• By Adam Sedia

Behind the Lines: Shakespeare’s Sonnet 142


The sonnet is inextricably intertwined with the Renaissance, and stands as one of the most powerful and enduring legacies of that time. Its continued use across time, languages, and cultures and the enduring popularity of centuries-old sonnets reveals the form’s versatility and transcendent beauty capable of revealing eternal truth.


The form sprung from and grew with the revival of classical culture in Medieval Italy.


The Holy Roman Emperor Frederick II of Hohenstaufen (1194-1250) began his reign as king of Sicily, crowned in Palermo at the age of four. Upon his election by the German nobles as Holy Roman Emperor, a title his father had formerly held, he dreamed of restoring the Roman Empire by uniting his realms in Sicily and Southern Italy with those in Germany and Northern Italy, with Rome at its center once more. But the Papal States stood between the two realms, Frederick’s formidable obstacle. With help from the king of France, the popes wielded their spiritual and secular power against Frederick, ultimately dooming his ambitions for a united Italy and a restored Roman Empire. The dream of Italian unification would have to wait another six hundred years.


Frederick fancied himself a true Roman Emperor, and initiated what would become a prelude to the later Italian Renaissance. He patronized the arts and letters, and his court became renowned through the medieval world as an unparalleled center of art, culture, and learning, earning Frederick the sobriquet Stupor Mundi – the Wonder of the World.


At Frederick’s Sicilian court, the poet Jacopo da Lentini first developed the sonnet from Italian and Provençal troubadour songs. Indeed, its Italian name, sonetto – whence “sonnet” – means a “little song.” The Tuscan poet Guittone d’Arezzo (c. 1235-1294) adopted Lentini’s Sicilian form to his own Tuscan language. In Tuscany the form would flourish. Dante Alighieri (1265-1321) wrote in the form, but its undisputed first master and popularizer was Dante’s fellow Tuscan Francesco Petrarca (1304-1374), known in English as Petrarch.


The Italian, or Petrarchan, sonnet consists of fourteen verses, an octave followed by a sestet, with the rhyme scheme ABBA ABBA CDE CDE or some close variant of it. The sonnet takes the form of an “argument,” or interplay of conflict and resolution. The octave introduces and describes the conflict – an expression of desire, doubt, or inner strife within the speaker – then the sestet begins with a volta, or turn, changing the rhyme scheme and introducing resolution to the conflict.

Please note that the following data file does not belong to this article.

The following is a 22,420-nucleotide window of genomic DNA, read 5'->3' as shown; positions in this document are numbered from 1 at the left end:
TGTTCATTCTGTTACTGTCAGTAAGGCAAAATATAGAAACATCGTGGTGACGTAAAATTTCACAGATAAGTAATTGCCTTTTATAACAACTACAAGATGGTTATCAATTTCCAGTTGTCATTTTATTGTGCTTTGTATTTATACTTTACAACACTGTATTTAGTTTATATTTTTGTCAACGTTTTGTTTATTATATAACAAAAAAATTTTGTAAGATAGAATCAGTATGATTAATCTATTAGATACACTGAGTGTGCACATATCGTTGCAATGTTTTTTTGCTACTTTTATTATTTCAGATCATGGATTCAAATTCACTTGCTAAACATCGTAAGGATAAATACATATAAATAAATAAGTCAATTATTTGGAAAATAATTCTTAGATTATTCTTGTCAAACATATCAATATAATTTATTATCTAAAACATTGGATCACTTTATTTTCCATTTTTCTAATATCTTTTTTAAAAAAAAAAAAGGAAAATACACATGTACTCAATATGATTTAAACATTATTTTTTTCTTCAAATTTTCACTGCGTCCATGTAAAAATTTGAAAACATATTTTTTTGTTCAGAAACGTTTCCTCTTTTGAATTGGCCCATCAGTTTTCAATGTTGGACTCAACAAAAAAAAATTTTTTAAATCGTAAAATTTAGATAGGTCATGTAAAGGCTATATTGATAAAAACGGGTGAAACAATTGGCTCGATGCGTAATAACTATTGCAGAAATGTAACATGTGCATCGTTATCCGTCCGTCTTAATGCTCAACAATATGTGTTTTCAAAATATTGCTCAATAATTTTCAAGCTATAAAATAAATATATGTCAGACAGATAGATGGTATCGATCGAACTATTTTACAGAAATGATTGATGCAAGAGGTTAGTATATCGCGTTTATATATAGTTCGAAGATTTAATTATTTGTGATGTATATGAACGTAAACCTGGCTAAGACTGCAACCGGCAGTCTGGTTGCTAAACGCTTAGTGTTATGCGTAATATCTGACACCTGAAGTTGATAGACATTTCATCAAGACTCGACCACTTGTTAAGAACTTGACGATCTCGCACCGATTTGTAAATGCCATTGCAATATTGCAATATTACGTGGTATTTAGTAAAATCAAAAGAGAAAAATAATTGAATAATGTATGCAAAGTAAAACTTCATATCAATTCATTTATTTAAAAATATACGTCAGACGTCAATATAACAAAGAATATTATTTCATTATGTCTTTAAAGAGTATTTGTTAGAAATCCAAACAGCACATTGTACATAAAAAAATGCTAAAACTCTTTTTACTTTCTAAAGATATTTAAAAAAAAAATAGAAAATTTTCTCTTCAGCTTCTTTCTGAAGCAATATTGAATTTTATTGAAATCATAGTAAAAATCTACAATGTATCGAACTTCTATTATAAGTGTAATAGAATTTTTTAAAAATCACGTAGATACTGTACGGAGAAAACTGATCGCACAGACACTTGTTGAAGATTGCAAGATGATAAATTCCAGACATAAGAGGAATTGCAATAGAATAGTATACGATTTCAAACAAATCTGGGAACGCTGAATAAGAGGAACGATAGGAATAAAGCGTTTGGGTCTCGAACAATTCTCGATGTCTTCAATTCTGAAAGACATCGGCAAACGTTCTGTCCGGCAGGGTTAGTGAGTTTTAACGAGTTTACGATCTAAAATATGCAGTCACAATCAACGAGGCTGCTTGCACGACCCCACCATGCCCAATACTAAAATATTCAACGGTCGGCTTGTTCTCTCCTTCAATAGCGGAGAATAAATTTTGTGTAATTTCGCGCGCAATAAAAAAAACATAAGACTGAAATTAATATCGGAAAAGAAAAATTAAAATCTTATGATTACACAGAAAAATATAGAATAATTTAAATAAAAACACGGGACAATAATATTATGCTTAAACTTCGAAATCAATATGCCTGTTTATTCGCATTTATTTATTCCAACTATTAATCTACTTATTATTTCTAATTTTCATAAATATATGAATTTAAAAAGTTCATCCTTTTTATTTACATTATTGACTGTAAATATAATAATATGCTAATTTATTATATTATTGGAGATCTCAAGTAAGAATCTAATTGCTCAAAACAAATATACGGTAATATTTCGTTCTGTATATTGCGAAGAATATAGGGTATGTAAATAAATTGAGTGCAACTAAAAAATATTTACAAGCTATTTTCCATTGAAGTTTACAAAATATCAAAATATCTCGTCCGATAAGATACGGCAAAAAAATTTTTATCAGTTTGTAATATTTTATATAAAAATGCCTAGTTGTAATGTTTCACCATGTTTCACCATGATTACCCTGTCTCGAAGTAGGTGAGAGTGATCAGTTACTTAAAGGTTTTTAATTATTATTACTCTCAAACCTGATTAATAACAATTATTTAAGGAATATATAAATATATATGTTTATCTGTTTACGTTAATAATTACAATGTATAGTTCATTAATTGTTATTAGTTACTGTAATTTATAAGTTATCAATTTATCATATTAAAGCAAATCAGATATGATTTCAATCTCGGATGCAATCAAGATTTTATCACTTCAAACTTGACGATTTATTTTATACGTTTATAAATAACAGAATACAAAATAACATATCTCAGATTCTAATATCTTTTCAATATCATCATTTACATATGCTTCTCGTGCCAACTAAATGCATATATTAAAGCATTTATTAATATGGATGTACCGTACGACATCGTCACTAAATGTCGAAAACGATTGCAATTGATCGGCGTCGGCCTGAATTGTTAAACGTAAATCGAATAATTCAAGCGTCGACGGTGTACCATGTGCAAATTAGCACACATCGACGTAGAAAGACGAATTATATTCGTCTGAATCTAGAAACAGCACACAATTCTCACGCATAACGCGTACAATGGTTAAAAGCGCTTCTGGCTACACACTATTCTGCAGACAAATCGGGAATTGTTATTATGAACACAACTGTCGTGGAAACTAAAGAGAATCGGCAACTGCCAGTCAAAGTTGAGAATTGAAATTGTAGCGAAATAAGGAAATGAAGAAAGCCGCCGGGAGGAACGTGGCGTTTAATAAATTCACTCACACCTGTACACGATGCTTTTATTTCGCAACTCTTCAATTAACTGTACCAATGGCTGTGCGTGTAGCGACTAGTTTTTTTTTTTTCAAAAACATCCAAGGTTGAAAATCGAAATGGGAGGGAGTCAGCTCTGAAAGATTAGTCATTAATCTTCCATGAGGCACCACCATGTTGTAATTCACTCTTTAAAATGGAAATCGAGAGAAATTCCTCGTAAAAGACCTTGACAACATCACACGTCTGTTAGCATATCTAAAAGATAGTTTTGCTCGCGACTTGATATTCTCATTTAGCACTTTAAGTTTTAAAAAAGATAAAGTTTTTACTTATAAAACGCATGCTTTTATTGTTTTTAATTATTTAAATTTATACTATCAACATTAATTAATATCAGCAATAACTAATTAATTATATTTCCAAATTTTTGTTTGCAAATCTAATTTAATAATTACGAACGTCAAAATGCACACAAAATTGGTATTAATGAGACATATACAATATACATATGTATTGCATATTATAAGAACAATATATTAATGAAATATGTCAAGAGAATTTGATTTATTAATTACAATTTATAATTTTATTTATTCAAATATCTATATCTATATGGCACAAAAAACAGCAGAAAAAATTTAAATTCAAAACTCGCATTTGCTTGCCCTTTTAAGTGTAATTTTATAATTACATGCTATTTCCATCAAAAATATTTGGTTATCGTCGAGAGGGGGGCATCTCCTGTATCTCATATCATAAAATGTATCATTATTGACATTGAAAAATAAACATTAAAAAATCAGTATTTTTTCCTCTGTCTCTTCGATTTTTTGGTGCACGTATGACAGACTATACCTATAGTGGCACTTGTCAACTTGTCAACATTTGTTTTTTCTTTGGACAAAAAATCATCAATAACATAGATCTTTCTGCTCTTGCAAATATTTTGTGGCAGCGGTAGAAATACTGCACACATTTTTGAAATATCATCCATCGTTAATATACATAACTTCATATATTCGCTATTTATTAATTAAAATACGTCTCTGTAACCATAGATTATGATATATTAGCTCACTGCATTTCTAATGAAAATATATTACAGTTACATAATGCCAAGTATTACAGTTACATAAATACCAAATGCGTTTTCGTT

By Petrarch’s time, the Italian Renaissance was beginning, and soon the art and culture of the Italian city-states and the revival of classical culture there would become the desire and envy of Europe. Culminating with the French invasion of Italy in 1494, the kingdoms of Western and Central Europe would import and adopt the Italian Renaissance to their own languages and cultures. England, ever the rival of France, was among the most eager to adopt the art and culture of the Italian Renaissance, including the sonnet.


The first sonnets appeared in English as translations from the Italian, mostly of Petrarch. And although English poets through the present would use the Italian sonnet form, a distinctly English form soon appeared, whose fourteen lines were composed instead of four quatrains and one couplet, with the usual rhyme scheme ABAB CDCD EFEF GG. The turn usually occurs in the third stanza, though it can also occur in the final couplet.


Just as Petrarch came to give his name to the Italian sonnet even though he did not originate the form, Shakespeare, too, did not originate the form that came to bear his name. The first English poet to use the new form was Henry Howard, the Earl of Surrey (1517-1547). It was Shakespeare’s monumental cycle of 154 sonnets that firmly established the English form as every bit the equal of the Italian and gave Shakespeare’s name to the English form. It stands as one of the monuments of Shakespeare’s works and of English poetry in general.


Many of the great sonnets of this cycle – 18, 116, 129, 130, and 138, for example – as with all of Shakespeare, are the subject of multiple analyses by some of the most insightful scholars to have studied the Bard.


Here we will address only one of the cycle, one of the less frequently discussed of the cycle, but one which nonetheless reveals Shakespeare’s mastery of the form and of the poetic principle in general. Here is the hidden gem, Sonnet 142:


Love is my sin, and thy dear virtue hate,

Hate of my sin, grounded on sinful loving:

O, but with mine compare thou thine own state,

And thou shalt find it merits not reproving;

Or, if it do, not from those lips of thine,

That have profan’d their scarlet ornaments

And seal’d false bonds of love as oft as mine,

Robb’d others’ beds’ revenues of their rents.

Be it lawful I love thee, as thou lov’st those

Whom thine eyes woo as mine importune thee:

Root pity in thy heart, that when it grows,

Thy pity may deserve to pitied be.

If thou dost seek to have what thou dost hide,

By self-example mayst thou be denied!